year: 1970
director: John Cassavetes
rating: **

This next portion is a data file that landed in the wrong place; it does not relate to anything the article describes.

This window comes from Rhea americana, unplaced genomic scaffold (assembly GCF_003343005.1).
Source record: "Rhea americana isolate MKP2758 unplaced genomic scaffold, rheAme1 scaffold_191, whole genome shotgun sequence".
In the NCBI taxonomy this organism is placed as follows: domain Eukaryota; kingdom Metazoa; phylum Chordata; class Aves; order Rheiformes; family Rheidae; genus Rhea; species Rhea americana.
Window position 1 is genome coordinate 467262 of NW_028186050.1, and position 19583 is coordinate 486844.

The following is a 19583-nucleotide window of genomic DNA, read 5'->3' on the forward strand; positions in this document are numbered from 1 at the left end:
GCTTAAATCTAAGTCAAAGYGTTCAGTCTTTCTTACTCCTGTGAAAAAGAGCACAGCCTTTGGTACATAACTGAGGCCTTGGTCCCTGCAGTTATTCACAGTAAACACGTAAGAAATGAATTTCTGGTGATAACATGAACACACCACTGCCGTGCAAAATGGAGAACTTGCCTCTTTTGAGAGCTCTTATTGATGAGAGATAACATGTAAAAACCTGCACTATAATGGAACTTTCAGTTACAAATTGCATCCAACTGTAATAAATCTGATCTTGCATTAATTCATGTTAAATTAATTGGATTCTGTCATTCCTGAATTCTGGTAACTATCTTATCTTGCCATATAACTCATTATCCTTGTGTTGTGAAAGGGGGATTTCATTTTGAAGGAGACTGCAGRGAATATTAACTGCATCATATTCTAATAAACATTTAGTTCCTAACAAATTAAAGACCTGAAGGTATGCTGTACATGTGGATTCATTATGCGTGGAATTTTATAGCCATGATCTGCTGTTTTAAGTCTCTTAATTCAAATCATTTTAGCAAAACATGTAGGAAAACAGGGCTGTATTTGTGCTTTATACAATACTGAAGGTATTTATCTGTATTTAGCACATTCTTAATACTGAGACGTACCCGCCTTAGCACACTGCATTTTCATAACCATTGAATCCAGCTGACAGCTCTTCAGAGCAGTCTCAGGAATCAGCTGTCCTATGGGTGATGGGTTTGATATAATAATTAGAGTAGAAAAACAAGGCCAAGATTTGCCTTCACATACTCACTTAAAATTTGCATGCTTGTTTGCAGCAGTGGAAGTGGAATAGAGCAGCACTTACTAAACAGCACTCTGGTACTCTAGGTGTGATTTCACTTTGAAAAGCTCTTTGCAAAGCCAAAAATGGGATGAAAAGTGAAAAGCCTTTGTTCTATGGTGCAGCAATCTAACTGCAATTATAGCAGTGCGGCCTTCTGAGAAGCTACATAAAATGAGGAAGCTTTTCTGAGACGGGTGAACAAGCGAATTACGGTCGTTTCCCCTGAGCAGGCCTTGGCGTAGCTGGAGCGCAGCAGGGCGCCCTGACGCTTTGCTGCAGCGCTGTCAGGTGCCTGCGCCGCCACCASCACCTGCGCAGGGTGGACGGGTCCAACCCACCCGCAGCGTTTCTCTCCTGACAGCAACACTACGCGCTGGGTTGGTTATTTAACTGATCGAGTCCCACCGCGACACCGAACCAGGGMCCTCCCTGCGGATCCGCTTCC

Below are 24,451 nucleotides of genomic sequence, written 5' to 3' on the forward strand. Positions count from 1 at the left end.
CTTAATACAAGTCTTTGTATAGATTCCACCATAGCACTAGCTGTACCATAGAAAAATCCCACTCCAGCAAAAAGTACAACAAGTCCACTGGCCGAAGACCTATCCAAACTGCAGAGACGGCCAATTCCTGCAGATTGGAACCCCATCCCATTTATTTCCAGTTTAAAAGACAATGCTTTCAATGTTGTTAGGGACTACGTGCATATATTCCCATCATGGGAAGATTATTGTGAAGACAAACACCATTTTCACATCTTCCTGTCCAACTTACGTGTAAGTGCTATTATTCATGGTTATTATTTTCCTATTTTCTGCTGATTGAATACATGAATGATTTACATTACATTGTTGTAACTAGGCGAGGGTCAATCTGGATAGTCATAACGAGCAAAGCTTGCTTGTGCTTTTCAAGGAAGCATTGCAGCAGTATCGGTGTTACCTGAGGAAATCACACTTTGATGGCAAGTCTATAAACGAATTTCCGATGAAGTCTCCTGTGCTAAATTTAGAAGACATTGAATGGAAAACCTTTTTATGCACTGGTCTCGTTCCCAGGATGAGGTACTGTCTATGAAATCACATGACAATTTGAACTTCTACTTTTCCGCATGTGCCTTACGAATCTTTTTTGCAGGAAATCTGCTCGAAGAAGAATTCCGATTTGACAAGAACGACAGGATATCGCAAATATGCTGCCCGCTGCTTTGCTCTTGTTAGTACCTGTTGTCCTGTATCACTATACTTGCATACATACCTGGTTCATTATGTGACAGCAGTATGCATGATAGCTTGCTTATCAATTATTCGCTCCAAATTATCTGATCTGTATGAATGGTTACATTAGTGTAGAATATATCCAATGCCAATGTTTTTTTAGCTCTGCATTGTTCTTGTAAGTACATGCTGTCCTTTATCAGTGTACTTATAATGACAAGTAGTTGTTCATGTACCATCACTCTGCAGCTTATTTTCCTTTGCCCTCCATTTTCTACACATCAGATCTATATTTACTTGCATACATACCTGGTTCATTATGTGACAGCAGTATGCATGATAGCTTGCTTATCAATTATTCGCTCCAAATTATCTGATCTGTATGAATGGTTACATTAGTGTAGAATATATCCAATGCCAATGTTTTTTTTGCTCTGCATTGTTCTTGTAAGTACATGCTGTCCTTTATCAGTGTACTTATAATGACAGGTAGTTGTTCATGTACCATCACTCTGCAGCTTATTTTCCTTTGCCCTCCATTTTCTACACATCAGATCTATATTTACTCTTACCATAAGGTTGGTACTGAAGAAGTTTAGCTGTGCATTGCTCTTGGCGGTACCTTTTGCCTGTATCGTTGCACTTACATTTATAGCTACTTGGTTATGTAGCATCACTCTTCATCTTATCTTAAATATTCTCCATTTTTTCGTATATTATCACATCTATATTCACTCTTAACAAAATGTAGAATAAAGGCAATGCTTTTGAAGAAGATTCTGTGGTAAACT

In real life people often forget what to say – or have nothing to say. They reach around for the right word at the right moment and there are many uncomfortable silences. Real people rarely look each other straight into the eyes when talking (or listening to someone else talking) as happens in movies. There's no script in life and often no point, but when we watch a movie we WANT a point because our lives are often pointless; or at least FEELS that way. And life can be very annoying. Which brings me to the case at hand. This film IS annoying, like life... but the problem is it really doesn't go anywhere interesting. At least not for me. There are some WONDERFUL moments when the story – of three men who just lost their best friend having drinking binges from New York to Europe – rears its head and the camerawork is often quite brilliant. But most of the time we're stuck with too many pointless bouts of talking and singing, or singing and talking, or drinking and talking and vomiting and singing and talking and gambling and talking and singing and more and more talking, during which I feel a little TOO aware of the obvious improvisation from otherwise brilliant actors John Cassavetes, the leader, sort of; Ben Gazzara, sort of a jerk; and Peter Falk, being himself... sort of. Or something...

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